Week Three: Perfecting Greek Potatoes and a no nap Sunday

I have a friend whose signature dish is greek potatoes….essentially oven roasted potatoes seasoned with olive oil, salt, garlic and oregano with a squeeze of fresh lemon juice right at the end for that gastronomic magic that occurs by doing so. This week’s CSA gave us oregano and garlic scapes…I fantasized all week about indulging this carbohydrate nirvana on the weekend. Then my mother called, informed me that my grandmother would be in town, and implied that I should make dinner….I’d be sharing greek potatoes with everyone.



We received some chard as well, so I made some horta for us to munch on while I cooked. Horta, a favorite dish from my time in Crete, is essentially lightly boiled greens with salt and lemon juice. It’s probably supposed to be a digestif (to borrow from cocktail vernacular), but it feels to me a great way to prime and cleanse the body for eating…sort of kombucha-esque.



On to the potatoes…..I parboiled them first, for about ten minutes….



Then placed them in the oven with the chopped scapes, oregano, olive oil and salt at 450, until they were tender.



And when they emerge, crispy, carmelized little wonders, the lemon goes on.



The obligatory kebabs and labneh (I threw in horiatiki for good measure) accompanied the potatoes…the sort of food we eat with grandma. As a matter of fact, I was thinking of my grandfather this week, and realized I don’t have any memories of him that include food other than labneh, kibbe, grape leaves and kebabs. Funny, these things that you don’t realize until years later.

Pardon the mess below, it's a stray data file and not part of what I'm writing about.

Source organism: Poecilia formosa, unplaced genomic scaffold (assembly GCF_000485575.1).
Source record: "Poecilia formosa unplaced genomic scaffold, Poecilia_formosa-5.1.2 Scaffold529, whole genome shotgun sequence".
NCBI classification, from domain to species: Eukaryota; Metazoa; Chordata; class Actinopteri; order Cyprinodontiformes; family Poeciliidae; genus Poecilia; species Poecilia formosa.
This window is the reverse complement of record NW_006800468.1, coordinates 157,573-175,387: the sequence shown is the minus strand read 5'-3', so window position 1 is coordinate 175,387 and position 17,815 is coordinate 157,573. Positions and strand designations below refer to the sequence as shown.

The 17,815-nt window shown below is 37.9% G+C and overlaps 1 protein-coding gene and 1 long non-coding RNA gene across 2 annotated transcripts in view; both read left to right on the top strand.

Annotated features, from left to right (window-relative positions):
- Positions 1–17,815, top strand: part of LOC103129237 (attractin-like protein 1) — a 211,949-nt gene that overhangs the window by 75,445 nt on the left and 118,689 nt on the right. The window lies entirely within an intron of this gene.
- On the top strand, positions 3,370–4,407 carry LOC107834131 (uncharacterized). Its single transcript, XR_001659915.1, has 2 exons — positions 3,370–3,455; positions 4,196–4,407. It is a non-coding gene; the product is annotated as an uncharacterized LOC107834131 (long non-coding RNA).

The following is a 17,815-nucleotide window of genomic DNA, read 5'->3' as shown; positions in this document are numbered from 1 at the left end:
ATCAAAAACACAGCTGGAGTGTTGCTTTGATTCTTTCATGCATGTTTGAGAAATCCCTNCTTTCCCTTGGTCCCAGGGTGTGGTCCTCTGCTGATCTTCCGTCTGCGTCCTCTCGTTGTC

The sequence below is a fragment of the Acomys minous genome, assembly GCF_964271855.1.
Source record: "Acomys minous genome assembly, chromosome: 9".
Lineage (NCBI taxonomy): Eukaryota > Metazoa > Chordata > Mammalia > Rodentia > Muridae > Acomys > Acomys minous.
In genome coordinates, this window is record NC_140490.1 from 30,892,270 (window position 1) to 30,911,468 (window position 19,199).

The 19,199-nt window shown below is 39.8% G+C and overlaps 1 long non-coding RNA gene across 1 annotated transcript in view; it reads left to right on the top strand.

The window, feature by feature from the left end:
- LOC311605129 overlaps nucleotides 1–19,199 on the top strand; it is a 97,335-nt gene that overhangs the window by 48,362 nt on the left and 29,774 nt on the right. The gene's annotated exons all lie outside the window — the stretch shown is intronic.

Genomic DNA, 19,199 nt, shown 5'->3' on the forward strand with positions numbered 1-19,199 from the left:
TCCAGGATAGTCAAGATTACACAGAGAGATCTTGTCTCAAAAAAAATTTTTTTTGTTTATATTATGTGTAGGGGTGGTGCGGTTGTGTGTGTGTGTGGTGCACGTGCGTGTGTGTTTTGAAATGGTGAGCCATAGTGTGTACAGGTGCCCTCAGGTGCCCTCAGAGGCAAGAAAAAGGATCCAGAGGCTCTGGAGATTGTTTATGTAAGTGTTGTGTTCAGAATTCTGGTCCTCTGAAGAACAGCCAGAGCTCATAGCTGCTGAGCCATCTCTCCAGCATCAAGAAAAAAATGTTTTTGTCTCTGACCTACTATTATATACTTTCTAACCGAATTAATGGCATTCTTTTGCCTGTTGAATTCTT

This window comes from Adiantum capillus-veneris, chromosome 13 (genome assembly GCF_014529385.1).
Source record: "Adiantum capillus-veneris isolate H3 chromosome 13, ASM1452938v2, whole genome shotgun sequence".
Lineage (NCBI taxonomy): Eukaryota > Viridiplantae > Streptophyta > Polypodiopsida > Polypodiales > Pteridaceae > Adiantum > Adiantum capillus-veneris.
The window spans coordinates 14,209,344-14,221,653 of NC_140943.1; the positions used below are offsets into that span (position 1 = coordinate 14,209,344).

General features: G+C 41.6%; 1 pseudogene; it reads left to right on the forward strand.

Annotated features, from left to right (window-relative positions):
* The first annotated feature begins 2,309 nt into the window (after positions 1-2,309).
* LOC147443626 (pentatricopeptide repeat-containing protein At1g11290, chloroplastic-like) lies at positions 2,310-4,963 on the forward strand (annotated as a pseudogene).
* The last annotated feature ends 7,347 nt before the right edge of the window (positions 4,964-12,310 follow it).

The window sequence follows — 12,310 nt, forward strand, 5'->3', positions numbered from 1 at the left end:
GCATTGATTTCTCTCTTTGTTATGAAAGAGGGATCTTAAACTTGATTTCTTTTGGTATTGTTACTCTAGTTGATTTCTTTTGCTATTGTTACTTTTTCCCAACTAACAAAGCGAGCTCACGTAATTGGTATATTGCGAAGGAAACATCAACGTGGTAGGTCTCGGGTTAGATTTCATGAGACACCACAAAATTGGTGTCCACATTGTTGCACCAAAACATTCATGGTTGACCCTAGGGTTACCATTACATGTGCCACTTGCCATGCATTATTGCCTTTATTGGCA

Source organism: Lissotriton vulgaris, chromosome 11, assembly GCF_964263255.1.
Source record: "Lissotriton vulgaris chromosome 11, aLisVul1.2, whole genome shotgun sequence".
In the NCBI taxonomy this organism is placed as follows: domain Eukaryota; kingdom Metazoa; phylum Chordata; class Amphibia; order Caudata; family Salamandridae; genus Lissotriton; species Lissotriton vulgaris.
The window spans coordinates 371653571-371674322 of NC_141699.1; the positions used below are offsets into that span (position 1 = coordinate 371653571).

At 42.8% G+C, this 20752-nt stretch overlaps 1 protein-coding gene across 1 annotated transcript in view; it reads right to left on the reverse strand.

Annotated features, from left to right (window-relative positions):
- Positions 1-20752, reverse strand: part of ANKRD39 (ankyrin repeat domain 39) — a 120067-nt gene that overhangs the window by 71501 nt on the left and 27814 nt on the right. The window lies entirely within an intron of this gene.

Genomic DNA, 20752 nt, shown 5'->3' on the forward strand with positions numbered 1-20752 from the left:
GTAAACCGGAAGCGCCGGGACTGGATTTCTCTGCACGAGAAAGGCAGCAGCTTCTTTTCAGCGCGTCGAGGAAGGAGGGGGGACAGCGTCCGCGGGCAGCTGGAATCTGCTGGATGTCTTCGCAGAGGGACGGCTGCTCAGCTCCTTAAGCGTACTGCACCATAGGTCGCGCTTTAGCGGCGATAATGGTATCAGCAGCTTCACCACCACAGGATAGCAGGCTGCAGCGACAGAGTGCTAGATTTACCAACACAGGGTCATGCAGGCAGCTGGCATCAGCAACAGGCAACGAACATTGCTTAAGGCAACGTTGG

Sitting with my grandmother outside and talking before dinner was sobering. I haven’t seen her in a few years, and she is aging. Which I suppose is inevitable, but is an insidious thing, easily forgotten in the futility of every day life. She tires easily these days. At one point my mom yelled out from the house “Mom, do you want to take a little nap?” My grandmother leaned toward me, grabbed my arm and yelled to my mother “No! I won’t nap while my Manda is here!” It struck me, this kind of love. I realized that I have only understood this sort of longing with certain lovers….not wanting to sleep for fear of missing a moment with them. This is how my grandmother was talking about me. I was transported back to memories of my situ (this grandmother’s mother) calling us “lover” as children….something that was completely normal to me until I grew up, told a few people, and realized not every situ uses semi-erotic language in reference to her offspring. It as well prompted me to think of the stories of great mystics who describe intimacy with the divine as consummation.  And mostly, it made me realize that grandchildren may be to grandparents what lovers are to one another. And in that moment, where I might have been tempted to get up, check the potatoes, taste the labneh for spices for the hundreth time, I chose to remain seated, and tried to be as with her as I could possibly be. And then, in Arab woman fashion, we began making jokes about our noses and our breasts, and laughed wildly together.